Officials to design Blue River flood plan

By Corene Brisendine

Another floodplain plan is in the works.

City and county officials have come together to create another floodplain working group, but not for Wildcat Creek. This one is for the Blue River.

Pottawatomie County, Riley County and the city of Manhattan have joined with state and federal agencies to create a floodplain management plan similar to the Wildcat Creek plan.

City commissioners adopted the Wildcat Creek Floodplain Management Plan as part of the Manhattan Area Comprehensive Plan earlier this year.

City planner Chad Bunger said the group should have the Blue River plan together in about 18 months. He said that in addition to governing officials, the working group would include residents living in the Blue River floodplain area.

The plan will have two parts.

The first will be educating residents living in the Blue River floodplain on how they can protect themselves from future floods.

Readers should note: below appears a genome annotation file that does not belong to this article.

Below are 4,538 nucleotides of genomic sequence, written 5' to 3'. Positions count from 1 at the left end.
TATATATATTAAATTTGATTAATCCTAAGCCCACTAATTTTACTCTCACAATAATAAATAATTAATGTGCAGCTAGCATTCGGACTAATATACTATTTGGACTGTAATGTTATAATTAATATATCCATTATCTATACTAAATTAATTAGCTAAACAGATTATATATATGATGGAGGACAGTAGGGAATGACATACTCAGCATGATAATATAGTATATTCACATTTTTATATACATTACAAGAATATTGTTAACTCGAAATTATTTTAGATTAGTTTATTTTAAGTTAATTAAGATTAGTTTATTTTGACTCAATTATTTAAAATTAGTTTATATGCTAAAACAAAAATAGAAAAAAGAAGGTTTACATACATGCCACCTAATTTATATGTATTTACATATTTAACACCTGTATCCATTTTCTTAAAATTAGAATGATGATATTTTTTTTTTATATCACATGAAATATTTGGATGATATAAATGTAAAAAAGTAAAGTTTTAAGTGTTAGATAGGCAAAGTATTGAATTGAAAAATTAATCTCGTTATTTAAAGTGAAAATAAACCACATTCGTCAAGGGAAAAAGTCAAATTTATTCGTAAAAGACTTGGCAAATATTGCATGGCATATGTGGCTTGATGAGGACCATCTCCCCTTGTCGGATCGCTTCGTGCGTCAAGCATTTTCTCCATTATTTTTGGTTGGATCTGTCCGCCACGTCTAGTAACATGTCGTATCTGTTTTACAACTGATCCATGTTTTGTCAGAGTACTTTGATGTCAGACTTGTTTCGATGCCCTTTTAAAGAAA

The second will involve setting goals and measurements useful to residents and local governments in reducing flood threats.

Among other things, flood gauges along the Blue River will monitor water levels – similar to the gauges used on Wildcat Creek.

In other business, Pottawatomie County commissioners asked Riley County and city commissioners to join them in supporting a study of a road connecting Marlatt Avenue with Junietta Road — with the idea of creating another major highway into Manhattan from the east.

Stephanie Watts, transportation planner for the Flint Hills Metropolitan Planning Organization, told commissioners that supporting the study did not necessarily mean they supported the project.

But Watts indicated the study would give Kansas Department of Transportation more incentive to buy into the need.

City Commissioner Wynn Butler said the most important part of the study would come from the transportation board’s travel demand model.

That model will indicate if the Marlatt-Junietta extension is actually needed — by projecting future traffic along U.S. Highway 24 east of Manhattan.

Watts said the board would be seeking a letter of support from each of the commissions in the near future.

She said it will take about a year to complete the study and be ready to request state and federal funding for the project.

Watts said once the study is completed, the various commissioners represented on the transportation board would still have to approve the extension.

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